Posted January 30, 2021 in News and Events by Jim Markel
As part of our 35th Anniversary Celebration, digging around for blasts from the past is more fun than a chronological timeline. The latest incarnation of our primary manufacturing facility began life when demand for our bags out-paced production capacity. Our little 2 for 1 showroom and production building (Factory #7) had reached its limits.
Casting about for ways to expand without breaking the bank, Red Oxx first investigated using shipping containers; combining several containers to create a unique structure located on our gravel parking lot next to the retail showroom. Our friends at the EPA quickly squashed that idea.
As they say, timing is everything and location, location, location is key to success. Not more than a block away a ragged for sale sign caught CEO Jim Markel’s eye in front of an abandoned bearing manufacturer’s warehouse. Jim reveals one aspect of the new renovation that proved to be a challenge of not only height, but great weight, the type that signifies the heart of the Red Oxx brand – Heavy-Duty Innovation.
As a creative person I like to imagine how things are first dreamed up and then figure out who actually gets to put hands-on to make that vision see the light of day. In our everyday lives we pass by, live in, or interact with, all the large and small projects brought about by creative thinkers and doers.
Sometimes these projects strike you and other times we just never give them another thought. Cruising down the sidewalk rarely gives the impression of who actually paced it out and poured the cement while carefully leveling and smoothing the final result.
Sometimes a sunken hand print or hastily scratched dates appear out of the blue. They might recall a hot July afternoon in 1954 when some naughty kids took a chance and made their mark. Only to be outdone by their dog who left his trail across the whole slab. Or at least that’s how I imagine it as I stroll past some tiny mark of urban archeology.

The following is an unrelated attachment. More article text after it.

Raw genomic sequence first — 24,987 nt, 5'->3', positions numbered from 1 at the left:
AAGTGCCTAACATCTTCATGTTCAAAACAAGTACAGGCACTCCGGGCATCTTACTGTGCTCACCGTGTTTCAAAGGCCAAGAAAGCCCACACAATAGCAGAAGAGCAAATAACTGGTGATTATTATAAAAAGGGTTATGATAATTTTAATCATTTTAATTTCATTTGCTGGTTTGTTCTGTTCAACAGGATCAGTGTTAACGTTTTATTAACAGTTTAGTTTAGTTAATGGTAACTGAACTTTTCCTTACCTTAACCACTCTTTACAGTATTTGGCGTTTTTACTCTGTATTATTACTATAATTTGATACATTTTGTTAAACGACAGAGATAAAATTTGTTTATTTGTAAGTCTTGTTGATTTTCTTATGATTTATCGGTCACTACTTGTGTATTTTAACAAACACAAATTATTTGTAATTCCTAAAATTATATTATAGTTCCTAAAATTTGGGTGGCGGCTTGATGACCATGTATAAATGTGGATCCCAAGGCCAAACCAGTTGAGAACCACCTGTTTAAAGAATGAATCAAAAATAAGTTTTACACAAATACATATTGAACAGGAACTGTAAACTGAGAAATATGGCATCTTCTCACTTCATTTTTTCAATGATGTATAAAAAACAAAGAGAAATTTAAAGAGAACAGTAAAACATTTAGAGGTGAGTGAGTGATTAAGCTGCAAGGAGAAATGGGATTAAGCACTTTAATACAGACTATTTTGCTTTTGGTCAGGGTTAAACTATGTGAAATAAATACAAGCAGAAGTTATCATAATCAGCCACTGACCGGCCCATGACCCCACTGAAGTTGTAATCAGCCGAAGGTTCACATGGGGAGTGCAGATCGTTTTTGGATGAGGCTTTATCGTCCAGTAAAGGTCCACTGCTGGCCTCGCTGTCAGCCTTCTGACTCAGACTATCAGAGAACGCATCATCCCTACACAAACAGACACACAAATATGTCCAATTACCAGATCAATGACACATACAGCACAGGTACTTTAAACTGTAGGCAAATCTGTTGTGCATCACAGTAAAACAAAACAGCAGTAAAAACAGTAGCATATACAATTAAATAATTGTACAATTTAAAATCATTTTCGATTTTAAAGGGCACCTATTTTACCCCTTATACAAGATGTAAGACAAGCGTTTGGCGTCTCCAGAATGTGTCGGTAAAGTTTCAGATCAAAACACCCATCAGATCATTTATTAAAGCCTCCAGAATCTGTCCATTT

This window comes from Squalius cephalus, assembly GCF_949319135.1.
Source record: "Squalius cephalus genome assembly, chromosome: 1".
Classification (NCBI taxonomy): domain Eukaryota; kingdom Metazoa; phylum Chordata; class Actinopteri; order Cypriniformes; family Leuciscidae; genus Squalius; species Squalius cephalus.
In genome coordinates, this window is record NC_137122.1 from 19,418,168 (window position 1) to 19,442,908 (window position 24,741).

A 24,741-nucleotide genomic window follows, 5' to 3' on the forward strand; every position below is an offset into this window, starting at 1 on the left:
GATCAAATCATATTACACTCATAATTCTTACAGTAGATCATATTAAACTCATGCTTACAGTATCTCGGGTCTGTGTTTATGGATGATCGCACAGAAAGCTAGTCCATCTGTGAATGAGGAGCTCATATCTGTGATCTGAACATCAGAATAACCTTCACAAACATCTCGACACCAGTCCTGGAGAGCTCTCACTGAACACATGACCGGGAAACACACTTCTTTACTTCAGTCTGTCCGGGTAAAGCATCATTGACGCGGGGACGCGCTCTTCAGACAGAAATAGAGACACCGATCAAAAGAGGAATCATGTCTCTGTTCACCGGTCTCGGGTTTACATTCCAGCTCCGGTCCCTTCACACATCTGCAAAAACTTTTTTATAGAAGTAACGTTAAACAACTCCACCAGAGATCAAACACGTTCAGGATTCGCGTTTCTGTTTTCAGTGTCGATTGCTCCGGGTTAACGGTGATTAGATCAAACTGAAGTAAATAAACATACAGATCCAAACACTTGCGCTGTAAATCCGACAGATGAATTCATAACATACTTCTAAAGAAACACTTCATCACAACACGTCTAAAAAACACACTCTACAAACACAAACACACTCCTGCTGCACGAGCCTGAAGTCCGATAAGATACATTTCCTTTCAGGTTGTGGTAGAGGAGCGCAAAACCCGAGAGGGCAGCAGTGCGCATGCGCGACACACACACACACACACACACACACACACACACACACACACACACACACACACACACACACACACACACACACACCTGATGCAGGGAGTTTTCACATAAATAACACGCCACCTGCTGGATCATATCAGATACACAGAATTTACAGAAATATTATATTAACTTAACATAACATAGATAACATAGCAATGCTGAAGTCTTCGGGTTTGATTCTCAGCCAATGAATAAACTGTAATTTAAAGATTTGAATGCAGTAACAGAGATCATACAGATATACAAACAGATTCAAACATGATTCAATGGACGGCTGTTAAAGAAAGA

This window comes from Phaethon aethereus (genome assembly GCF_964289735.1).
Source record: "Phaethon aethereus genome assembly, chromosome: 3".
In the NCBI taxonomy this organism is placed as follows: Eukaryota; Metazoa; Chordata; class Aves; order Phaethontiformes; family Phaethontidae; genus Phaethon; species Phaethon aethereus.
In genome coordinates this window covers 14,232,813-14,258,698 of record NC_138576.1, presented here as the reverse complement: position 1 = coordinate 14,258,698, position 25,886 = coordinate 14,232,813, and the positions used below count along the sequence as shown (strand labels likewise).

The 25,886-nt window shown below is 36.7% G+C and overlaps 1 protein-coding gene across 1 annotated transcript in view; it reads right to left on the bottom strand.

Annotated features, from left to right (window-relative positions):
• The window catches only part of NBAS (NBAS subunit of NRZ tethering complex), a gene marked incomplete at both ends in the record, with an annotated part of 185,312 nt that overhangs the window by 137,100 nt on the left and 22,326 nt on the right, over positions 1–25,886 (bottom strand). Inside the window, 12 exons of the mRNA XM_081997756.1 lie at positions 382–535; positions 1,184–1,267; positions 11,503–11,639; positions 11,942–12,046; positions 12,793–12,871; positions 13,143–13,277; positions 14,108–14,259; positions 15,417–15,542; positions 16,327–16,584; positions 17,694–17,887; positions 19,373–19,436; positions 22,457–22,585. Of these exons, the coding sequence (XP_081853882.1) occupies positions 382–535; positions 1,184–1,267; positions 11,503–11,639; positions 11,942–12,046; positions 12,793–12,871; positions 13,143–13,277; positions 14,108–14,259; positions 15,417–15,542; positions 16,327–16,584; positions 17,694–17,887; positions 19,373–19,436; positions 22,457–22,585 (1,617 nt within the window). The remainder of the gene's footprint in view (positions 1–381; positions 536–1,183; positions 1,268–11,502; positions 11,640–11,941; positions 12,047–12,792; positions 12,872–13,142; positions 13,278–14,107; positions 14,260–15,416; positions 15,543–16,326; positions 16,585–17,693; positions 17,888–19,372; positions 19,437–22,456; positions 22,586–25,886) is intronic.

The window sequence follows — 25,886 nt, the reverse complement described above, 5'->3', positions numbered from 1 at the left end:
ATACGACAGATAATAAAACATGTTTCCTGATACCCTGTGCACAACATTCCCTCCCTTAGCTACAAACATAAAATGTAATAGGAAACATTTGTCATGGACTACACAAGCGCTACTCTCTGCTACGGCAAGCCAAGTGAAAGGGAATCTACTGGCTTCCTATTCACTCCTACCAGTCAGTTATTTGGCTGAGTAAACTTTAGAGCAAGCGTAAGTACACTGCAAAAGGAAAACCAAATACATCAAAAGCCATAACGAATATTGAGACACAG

Our Factory #8 project was something that I was certain was going to leave a mark on our local community. Given the choice between building from the ground-up or refurbishing an existing structure, we decided at that last minute to take the hard road.
Being a manufacturer here in Montana requires a multitude of skills. From fixing machines to actually installing them requires a bit of do-it-yourself toolkit. Taking a rudimentary basic building and morphing it into a functioning factory is something we had done seven times. The previous moves where all ascending towards perfecting our production floor.
This time I had a little more leeway since bag production operations would continue without interruption in Factory #7.
Over the course of eleven months I would eat a ton of dirt, draw up plans, endure endless meetings with sub-contractors, bleed and have the amateur contractor’s journey of a lifetime right here in our little neighborhood.
Fate and destination are sometimes intertwined in ways we cannot predict. Sitting in a bar high in the Rockies I met another oddball like myself who was also not drinking on a Saturday night. Jordan Blasé, or Koombie as he is fondly nicknamed, has been creating amazing visions out of iron for most of his life. The discussion ran from fishing to travel and off-road vehicles. Since we were both there at the Land Rover Rally I guess that meant fate had brought us to the bar.
Working with metal and making things from it has never been my strong suit. My distaste for getting burned and cut from heavy chunks of iron go back to a summer long ago working structural steel. I will admit I had probably never been physically more capable in my life at the time, but the price was always paid with blood and burnt skin.